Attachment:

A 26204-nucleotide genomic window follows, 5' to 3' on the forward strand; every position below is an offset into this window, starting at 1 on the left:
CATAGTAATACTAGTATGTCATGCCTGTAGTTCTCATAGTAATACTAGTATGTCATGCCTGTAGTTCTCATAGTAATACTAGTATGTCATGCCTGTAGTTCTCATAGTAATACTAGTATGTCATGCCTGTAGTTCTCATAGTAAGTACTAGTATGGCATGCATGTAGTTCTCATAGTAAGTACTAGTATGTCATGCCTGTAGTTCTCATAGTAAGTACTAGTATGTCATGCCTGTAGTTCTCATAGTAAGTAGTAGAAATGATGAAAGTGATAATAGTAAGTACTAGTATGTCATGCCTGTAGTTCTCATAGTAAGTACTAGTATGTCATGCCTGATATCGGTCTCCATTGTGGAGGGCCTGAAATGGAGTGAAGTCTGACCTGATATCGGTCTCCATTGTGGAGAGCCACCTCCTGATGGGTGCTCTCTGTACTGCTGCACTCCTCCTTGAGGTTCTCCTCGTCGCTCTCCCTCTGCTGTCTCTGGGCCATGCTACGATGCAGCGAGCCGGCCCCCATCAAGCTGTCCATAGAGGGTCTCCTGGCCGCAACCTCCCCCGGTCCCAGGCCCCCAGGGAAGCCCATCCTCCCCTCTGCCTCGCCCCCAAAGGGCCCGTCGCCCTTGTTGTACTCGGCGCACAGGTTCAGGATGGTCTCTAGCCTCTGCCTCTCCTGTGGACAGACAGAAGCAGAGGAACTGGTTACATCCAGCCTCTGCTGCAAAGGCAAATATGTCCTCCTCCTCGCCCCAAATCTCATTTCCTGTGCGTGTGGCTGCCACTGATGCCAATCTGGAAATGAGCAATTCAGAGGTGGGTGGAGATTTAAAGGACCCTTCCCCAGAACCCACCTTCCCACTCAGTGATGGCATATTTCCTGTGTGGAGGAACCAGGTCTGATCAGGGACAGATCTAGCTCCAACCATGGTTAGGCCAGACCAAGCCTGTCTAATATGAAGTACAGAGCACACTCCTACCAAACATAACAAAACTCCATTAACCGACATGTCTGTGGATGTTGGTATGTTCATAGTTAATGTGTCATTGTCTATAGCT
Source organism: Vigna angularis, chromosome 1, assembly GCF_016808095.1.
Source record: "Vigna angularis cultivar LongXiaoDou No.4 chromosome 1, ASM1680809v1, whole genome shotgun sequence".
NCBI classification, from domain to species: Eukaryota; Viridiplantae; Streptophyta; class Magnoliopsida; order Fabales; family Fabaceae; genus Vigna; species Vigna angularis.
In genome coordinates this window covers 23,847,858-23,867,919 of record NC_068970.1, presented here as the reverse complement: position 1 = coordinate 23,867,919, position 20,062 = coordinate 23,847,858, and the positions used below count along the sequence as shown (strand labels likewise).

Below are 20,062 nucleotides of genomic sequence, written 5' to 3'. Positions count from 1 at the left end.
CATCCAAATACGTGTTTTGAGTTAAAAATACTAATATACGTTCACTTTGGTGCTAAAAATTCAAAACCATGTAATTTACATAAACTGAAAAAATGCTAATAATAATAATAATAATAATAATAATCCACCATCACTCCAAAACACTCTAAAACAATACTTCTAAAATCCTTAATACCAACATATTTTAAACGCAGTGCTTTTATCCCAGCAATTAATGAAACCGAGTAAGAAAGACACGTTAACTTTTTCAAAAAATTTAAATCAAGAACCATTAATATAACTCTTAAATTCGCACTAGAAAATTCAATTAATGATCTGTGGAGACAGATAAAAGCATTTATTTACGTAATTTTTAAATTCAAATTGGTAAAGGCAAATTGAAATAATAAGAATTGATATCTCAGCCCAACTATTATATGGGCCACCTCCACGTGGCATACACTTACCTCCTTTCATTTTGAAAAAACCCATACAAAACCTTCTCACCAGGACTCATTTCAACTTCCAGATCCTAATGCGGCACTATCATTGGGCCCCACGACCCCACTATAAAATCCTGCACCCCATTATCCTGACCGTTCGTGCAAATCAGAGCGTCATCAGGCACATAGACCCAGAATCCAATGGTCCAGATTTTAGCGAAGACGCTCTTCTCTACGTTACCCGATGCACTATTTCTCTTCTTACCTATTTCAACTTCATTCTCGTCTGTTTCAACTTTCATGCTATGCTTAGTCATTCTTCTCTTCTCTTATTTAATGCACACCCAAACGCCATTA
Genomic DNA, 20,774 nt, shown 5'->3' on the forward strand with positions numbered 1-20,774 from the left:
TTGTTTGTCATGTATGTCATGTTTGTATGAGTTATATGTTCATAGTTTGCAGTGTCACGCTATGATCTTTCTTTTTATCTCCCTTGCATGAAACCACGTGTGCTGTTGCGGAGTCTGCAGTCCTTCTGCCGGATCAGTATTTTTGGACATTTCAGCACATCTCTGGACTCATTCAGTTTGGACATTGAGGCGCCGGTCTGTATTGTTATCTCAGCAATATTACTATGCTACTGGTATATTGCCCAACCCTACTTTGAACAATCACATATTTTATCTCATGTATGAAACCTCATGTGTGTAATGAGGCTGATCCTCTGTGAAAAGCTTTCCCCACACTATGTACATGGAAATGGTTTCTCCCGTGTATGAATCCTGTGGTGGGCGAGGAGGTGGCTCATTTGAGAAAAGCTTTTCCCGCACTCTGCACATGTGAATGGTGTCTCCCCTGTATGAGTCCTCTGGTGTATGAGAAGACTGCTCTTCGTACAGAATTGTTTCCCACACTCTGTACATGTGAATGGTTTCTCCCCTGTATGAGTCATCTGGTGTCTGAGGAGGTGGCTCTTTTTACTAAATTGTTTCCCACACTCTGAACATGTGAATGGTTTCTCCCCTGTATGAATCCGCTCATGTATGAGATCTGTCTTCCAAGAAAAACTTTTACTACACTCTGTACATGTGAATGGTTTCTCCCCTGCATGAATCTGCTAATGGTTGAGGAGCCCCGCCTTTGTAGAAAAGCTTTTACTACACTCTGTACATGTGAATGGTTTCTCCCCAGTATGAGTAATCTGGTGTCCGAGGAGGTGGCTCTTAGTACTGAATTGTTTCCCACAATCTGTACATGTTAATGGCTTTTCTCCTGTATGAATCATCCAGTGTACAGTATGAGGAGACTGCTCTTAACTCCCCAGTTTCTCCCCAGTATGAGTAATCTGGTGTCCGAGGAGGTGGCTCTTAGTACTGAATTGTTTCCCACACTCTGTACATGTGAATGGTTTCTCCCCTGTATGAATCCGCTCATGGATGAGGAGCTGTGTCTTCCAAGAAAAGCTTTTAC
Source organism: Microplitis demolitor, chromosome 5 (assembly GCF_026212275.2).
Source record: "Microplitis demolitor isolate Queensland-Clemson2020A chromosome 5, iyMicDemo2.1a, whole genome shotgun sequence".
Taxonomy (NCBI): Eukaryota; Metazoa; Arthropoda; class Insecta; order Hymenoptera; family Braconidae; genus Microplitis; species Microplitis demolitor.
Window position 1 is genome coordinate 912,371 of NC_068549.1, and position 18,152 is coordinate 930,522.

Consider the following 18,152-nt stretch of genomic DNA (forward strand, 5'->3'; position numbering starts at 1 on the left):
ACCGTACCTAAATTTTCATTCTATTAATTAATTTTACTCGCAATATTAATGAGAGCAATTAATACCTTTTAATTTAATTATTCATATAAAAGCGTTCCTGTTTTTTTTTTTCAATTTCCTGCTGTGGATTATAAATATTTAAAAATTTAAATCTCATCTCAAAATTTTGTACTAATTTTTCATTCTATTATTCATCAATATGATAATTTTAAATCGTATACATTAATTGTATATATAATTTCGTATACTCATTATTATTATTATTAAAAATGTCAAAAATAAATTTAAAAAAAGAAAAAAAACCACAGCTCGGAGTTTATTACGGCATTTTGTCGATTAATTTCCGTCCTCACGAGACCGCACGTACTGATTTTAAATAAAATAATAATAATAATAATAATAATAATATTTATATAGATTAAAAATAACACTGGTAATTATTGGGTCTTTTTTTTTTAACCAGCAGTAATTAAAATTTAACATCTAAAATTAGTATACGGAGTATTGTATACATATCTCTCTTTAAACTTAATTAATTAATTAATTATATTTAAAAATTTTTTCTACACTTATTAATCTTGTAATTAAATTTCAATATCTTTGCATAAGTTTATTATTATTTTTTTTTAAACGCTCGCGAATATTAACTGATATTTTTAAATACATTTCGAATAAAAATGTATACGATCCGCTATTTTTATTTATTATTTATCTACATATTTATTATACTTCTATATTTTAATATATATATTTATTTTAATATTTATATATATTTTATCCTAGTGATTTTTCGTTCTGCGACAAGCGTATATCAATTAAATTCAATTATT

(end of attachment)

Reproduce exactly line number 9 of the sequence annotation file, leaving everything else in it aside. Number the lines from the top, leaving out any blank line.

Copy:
Genomic DNA, 20,774 nt, shown 5'->3' on the forward strand with positions numbered 1-20,774 from the left: